June 5, 2018

Government Yin & Yang: Student Loans & Collection Practices

Excerpt: The Consumer Financial Protection Bureau has announced a shift in its student loan oversight activities, and the federal government is also saying that states can't take on this role either. 


When your bank lends money to a consumer or business, it expects to be paid back according to the terms of the loan. Government-backed student loans are no different. Borrowers enter agreements to receive education assistance, and some may not hold up their end of the deal when the bill comes due. The lenders who have unpaid balances and loan servicers who have been struggling to reach these consumers may soon find some relief from several government actions. 

Students who take out federal loans for their education may not repay them according to the terms.

How the Federal Government is Approaching Student Loan Debt

The Department of Education issues billions of dollars in student loans annually. Most are repaid without issue, but a large percentage are not repaid according to terms for a variety of reasons. Outside companies receive contracts to collect these student loans, and these loan servicers are held to strict regulations in the ways that they are able to collect from delinquent borrowers.

A year ago, the Trump administration rolled back redundant and unnecessary protections for consumers from these loan service companies. In part, the Student Loan Servicer Recompete press release states, "We must create a student loan servicing environment that provides the highest quality customer service and increases accountability and transparency for all borrowers, while also limiting the cost to taxpayers." 

Now, states are attempting to provide some of the same protections that were rolled back. Massachusetts is one state that is working on a bill of rights for students, and these laws are facing federal backlash. The Department of Education is telling states that they have no right to regulate loan servicers who are already following strict federal guidelines. 

The Consumer Financial Protection Bureau (CFPB), led by acting director Mick Mulvaney, has also announced sweeping changes to its student loan operations. If a borrower doesn't feel that they are treated fairly, they have rights that can be exercised now and the CFPB has decided to shift its role to one of an information provider. On May 9, Mulvaney announced that the agency would move its student loan division into the CFPB's consumer information unit. This means that there will be a shift to more education for student loan borrowers.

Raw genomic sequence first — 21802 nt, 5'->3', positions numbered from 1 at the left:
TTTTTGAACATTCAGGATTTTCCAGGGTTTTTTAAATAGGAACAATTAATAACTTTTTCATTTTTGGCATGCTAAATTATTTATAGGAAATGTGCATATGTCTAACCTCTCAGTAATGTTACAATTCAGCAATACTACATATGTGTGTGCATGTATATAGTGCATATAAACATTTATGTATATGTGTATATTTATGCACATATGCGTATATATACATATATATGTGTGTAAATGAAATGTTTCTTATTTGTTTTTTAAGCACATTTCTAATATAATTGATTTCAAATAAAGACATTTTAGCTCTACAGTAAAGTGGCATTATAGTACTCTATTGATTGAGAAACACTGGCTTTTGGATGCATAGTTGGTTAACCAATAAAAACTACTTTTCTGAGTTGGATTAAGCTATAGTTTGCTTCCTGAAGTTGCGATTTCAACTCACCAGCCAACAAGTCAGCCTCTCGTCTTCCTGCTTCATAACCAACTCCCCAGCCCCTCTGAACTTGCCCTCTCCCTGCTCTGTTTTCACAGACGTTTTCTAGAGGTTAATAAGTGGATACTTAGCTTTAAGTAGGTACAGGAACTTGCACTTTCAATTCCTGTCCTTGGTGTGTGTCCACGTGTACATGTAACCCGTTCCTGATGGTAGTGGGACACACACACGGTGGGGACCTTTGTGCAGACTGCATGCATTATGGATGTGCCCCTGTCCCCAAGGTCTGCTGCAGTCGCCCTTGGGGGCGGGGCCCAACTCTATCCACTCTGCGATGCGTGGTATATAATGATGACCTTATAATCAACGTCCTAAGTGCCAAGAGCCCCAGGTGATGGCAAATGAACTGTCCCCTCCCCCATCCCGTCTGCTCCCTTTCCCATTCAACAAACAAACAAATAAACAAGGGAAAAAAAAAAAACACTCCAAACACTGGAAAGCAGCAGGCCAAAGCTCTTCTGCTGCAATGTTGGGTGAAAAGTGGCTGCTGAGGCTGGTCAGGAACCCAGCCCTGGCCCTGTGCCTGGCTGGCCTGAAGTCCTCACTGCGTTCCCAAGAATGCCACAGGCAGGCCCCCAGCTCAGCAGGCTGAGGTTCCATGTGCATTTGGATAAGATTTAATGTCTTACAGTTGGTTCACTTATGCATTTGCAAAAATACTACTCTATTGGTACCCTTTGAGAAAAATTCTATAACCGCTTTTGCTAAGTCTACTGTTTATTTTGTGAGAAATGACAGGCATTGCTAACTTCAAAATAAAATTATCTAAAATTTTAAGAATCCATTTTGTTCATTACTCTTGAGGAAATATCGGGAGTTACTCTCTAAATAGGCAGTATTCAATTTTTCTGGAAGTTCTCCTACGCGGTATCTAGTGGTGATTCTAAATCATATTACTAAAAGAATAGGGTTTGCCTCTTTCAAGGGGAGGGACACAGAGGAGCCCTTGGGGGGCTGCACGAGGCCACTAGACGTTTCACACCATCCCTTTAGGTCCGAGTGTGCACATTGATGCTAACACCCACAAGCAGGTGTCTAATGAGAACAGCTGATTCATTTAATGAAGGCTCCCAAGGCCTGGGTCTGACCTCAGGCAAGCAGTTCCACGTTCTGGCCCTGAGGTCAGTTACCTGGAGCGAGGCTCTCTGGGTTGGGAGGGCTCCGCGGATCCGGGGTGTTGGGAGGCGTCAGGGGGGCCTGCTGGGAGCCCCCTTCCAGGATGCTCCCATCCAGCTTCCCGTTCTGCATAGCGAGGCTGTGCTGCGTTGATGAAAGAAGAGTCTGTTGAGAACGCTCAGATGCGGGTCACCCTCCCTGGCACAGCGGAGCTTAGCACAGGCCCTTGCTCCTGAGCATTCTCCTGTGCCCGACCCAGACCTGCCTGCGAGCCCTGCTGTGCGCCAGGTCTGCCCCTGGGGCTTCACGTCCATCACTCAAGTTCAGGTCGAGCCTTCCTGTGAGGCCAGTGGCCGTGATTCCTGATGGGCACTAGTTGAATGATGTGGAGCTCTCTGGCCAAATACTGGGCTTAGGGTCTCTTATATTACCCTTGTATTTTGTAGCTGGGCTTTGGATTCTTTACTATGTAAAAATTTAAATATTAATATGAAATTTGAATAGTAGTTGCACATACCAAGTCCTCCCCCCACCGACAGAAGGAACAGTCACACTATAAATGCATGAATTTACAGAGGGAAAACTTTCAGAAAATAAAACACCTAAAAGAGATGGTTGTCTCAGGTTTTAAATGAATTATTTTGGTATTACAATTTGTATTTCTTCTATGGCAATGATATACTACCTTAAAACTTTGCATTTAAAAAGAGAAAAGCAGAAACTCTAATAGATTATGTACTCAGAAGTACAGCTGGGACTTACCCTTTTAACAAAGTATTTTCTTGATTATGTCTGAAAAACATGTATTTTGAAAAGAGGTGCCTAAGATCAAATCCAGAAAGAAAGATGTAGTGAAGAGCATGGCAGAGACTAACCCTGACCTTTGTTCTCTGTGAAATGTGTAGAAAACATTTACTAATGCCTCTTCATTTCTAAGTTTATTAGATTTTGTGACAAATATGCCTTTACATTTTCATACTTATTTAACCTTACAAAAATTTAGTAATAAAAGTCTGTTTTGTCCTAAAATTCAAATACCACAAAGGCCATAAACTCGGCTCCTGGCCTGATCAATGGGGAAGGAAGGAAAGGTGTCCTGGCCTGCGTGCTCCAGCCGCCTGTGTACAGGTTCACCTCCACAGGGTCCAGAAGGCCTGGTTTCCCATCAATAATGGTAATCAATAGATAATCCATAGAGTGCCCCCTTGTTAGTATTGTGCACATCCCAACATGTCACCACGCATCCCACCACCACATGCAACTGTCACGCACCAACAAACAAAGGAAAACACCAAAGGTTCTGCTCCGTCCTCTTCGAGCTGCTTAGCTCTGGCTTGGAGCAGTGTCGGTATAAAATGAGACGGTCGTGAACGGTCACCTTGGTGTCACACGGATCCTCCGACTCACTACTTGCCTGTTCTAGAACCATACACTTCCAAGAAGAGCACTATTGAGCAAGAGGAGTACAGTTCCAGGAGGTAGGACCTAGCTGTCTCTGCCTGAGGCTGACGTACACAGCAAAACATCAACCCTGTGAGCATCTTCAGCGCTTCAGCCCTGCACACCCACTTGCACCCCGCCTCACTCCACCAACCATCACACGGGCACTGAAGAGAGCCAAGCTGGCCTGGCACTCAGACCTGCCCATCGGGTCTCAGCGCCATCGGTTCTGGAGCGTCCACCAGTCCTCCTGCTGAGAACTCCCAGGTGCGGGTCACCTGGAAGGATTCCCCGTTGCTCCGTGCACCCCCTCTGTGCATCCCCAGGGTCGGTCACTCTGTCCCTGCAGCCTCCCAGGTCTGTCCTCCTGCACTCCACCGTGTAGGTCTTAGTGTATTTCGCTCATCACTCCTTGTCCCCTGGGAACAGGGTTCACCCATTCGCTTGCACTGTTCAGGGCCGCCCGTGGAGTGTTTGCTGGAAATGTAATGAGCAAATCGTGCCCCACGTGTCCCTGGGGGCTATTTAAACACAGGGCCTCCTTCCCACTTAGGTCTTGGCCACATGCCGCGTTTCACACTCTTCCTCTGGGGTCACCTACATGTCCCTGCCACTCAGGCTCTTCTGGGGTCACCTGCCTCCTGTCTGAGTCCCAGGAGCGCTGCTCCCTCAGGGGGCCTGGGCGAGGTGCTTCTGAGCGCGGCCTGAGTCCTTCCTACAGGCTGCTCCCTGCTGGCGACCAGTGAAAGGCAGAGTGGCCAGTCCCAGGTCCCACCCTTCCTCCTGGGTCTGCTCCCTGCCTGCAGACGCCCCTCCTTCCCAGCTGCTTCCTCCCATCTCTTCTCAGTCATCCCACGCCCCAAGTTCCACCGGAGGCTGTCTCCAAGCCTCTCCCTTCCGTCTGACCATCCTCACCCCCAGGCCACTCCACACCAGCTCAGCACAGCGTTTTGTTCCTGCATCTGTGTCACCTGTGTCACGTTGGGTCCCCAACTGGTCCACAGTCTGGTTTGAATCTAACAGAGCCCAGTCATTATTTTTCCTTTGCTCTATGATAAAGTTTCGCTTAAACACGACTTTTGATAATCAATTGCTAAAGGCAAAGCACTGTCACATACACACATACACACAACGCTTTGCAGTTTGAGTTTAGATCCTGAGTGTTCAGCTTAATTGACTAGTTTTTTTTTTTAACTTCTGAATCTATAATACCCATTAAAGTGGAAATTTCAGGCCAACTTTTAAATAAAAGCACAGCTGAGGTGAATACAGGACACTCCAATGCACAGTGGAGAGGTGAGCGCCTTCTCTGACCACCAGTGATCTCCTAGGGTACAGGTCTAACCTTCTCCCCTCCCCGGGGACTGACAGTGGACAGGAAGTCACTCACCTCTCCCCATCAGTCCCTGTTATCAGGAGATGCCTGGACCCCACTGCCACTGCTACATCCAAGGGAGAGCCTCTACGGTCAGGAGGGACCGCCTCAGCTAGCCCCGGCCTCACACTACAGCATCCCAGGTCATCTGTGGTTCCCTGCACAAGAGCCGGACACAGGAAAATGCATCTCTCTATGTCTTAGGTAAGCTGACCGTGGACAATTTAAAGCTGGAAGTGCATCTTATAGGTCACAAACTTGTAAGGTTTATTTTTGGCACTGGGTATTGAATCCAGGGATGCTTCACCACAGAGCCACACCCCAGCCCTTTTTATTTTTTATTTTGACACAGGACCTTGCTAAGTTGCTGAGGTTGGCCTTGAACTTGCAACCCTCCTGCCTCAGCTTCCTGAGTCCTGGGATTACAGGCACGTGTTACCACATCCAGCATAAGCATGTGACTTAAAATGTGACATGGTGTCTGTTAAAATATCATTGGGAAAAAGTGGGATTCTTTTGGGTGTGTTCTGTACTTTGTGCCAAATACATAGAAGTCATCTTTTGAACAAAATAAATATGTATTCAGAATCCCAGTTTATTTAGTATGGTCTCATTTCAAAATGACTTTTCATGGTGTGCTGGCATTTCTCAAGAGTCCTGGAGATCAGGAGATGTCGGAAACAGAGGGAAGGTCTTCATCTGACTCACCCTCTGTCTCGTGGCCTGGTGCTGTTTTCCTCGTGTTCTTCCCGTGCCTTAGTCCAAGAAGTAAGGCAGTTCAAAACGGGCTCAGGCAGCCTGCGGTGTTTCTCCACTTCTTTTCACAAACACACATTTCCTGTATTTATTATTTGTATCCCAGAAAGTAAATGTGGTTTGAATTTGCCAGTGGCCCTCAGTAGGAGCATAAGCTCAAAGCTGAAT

In an effort to explain the reorganization and pullback, Mulvaney recently told the National Association of Realtors, "One of the reasons we made the change is so that we can emphasize education. We have an education component when it comes to student loans, and we have an enforcement component when it comes to student loans. And we will continue to do both of those things."

The federal government says that states don't have the power to regulate federal student loan activity.

CFPB Now Facing Questions Over Student Loan Decisions

The recent moves by the federal government, and particularly the CFPB, have received some attention on Capitol Hill. Several ranking Senate Democrats have sent a letter to Mulvaney asking him to explain recent actions regarding student loans, demanding that the agency turn over documents, and questioning a possible conflict of interest between two agencies. 

Sen. Sherrod Brown, D-Ohio, the Senate Banking committee ranking member, and Sen. Patty Murray, D-Wash., the Senate Education committee ranking member sent a letter to Mulvaney on May 18. Specifically, they asked him to explain, with documentation, how the CFPB's Office of Students and Young Consumers plans to meet its legal obligations to oversee student loan lenders and servicers.

The letter, also signed by six other Democratic senators, asks Mulvaney to explain a possible conflict of interest. Specifically, Mulvaney is head of the Office of Management and Budget (OMB), which aims to collect on government contracts and protect taxpayer investments. As OMB Director, Mulvaney has a duty to protect taxpayers' investments in federal debt collection contracts. At the same time, Mulvaney is acting director of the CFPB, which is supposed to independently and fairly administer the country's consumer financial protection laws.  

How These Actions Impact Banks

The current controversy surrounding state's rights and student loan collection involves federal student loans, which make up a bulk of the outstanding balances of all student loans. 

When money is borrowed, it should be paid back. When a debt is ignored or is not repaid according to the loan contract, then debt recovery steps become necessary. Servicers spend millions of dollars to comply with collection rules and regulations. The collection practices employed are not only legal, they are required by the government. 

Not repaying student loans can have a negative impact on the general financial well-being of the borrower as well as the ability to borrow for other purposes in the future. Like a domino effect, these factors also impact the livelihood of student loan lenders and servicers.

Whether a consumer wants to take out a loan for a vehicle or is looking for a mortgage, the treatment of student loans can affect these lending decisions. A whole loan broker can help banks and credit unions create the most optimized portfolio as economic conditions change.

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